The more general point I am trying to make is that although pleasure accompanies the exercise of every voluntary power, not just sex, it is never the purpose of the power. It only provides a motive for using it—and a dangerous motive, too, which may often be in conflict with the purpose and steer us wrong.
The other common suggestion is that the purpose of the sexual powers is union: the production of an intimate bond between the partners. This is a much more interesting suggestion, but only half-true. What I mean is that it makes an intriguing point, but that it is not correctly put.
Here’s what’s intriguing about it. We aren’t designed like guppies, who cooperate only for a moment. For us, procreation requires an enduring partnership between two beings, the man and the woman, who are different but in complementary ways. But this implies that union isn’t a different purpose, independent of procreation; rather, it arises in the context of procreation and characterizes the way we procreate.
A parent of each sex is necessary to make the child, to raise the child, and to teach the child. To make him, both are needed because the female provides the egg, the male fertilizes it, and the female incubates the resulting zygote. To raise him, both are needed because the male is better designed for protection, the female for nurture. To teach him, both are needed because he needs a model of his own sex, a model of the other, and a model of the relationship between them. Mom and Dad are jointly irreplaceable. Their partnership in procreation continues even after the kids are grown, because then they are needed to help them establish their own new families.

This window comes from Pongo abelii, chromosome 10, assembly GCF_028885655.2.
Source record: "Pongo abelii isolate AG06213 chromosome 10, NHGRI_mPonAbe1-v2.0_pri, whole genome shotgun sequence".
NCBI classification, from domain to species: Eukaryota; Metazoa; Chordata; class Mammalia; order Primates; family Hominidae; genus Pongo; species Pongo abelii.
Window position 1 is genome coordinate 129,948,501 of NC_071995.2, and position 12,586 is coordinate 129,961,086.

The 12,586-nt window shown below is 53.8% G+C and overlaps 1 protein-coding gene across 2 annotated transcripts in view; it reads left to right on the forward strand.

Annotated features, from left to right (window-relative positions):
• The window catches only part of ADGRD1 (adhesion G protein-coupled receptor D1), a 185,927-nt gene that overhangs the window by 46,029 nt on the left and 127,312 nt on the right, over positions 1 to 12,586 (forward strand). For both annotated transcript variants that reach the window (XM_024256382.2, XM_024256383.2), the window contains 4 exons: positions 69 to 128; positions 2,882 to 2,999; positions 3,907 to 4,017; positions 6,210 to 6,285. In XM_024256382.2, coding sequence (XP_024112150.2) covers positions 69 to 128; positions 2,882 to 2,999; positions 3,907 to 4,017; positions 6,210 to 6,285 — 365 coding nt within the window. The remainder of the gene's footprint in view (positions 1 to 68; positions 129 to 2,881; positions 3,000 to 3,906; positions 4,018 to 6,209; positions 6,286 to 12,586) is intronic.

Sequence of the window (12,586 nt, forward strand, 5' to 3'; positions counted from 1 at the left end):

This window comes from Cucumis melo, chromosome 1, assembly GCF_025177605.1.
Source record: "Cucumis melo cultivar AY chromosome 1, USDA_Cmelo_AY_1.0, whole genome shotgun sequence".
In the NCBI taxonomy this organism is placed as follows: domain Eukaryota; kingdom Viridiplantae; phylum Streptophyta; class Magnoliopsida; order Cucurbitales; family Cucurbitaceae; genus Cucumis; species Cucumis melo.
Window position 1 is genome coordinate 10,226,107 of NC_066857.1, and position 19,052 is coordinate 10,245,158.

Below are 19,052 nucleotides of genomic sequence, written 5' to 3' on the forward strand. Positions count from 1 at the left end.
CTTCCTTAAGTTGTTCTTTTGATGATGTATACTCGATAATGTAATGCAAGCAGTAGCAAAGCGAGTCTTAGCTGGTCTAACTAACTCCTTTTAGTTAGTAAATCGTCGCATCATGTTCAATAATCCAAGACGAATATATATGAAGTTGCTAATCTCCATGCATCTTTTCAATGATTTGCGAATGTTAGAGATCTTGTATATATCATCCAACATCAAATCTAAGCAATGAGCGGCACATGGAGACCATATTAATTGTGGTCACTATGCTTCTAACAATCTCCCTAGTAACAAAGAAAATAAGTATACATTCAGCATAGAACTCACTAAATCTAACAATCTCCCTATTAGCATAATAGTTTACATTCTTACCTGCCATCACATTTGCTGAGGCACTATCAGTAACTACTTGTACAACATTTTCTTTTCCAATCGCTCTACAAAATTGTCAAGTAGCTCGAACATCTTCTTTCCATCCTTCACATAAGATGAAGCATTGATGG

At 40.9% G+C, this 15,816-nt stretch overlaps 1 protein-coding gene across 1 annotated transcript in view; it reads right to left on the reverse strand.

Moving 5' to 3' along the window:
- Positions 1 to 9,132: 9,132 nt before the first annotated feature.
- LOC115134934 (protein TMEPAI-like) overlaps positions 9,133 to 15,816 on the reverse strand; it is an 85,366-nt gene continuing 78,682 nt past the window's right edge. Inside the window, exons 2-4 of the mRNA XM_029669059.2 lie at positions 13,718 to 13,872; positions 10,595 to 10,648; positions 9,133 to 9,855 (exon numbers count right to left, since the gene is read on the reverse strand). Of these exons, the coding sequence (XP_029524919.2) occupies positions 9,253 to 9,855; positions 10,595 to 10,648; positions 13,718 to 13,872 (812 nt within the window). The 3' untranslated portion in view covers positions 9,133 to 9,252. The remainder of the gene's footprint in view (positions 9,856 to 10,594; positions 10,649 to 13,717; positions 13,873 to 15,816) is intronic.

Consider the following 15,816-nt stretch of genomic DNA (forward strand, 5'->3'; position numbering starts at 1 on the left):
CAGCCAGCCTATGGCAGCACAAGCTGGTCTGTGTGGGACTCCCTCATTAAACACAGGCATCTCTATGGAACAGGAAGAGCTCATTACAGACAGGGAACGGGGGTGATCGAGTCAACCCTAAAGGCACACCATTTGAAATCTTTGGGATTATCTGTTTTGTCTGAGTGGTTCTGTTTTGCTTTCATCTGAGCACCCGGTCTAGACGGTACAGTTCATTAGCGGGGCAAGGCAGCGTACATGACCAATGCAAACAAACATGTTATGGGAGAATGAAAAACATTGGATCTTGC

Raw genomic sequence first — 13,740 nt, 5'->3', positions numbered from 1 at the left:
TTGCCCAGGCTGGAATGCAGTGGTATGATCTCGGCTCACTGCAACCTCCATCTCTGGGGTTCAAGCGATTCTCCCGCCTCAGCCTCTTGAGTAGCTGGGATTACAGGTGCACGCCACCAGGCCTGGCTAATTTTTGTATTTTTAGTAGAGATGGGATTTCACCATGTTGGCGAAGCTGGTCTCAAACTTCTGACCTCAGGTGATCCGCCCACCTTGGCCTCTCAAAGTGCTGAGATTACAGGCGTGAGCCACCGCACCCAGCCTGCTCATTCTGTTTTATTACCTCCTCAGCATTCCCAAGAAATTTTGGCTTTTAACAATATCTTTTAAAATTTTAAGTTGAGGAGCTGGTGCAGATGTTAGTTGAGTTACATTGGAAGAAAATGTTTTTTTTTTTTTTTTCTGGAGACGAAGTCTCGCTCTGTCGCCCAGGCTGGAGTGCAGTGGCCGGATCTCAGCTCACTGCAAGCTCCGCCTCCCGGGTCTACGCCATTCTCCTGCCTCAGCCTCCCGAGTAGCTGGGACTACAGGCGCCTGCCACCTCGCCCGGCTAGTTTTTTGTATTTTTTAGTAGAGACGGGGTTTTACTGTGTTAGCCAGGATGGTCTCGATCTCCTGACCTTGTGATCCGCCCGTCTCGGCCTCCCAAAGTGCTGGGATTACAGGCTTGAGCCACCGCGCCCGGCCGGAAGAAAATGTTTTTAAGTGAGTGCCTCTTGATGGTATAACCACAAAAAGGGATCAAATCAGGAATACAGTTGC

Sociologists Sara S. McLanahan and Gary Sandefur remark in their book Growing Up with a Single Parent that “if we were asked to design a system for making sure that children’s basic needs were met, we would probably come up with something quite similar to the two-parent ideal.” Of course—for it is designed, though not by us.
Another sociologist, René König, explains in the International Encyclopedia of Comparative Law that children, young ones especially, thrive less in orphanages than in the average family—even when care is taken to make the institutions homelike, and even when, to sociological eyes, they are better organized than an average family in every respect, hygienically, medically, psychologically, and pedagogically.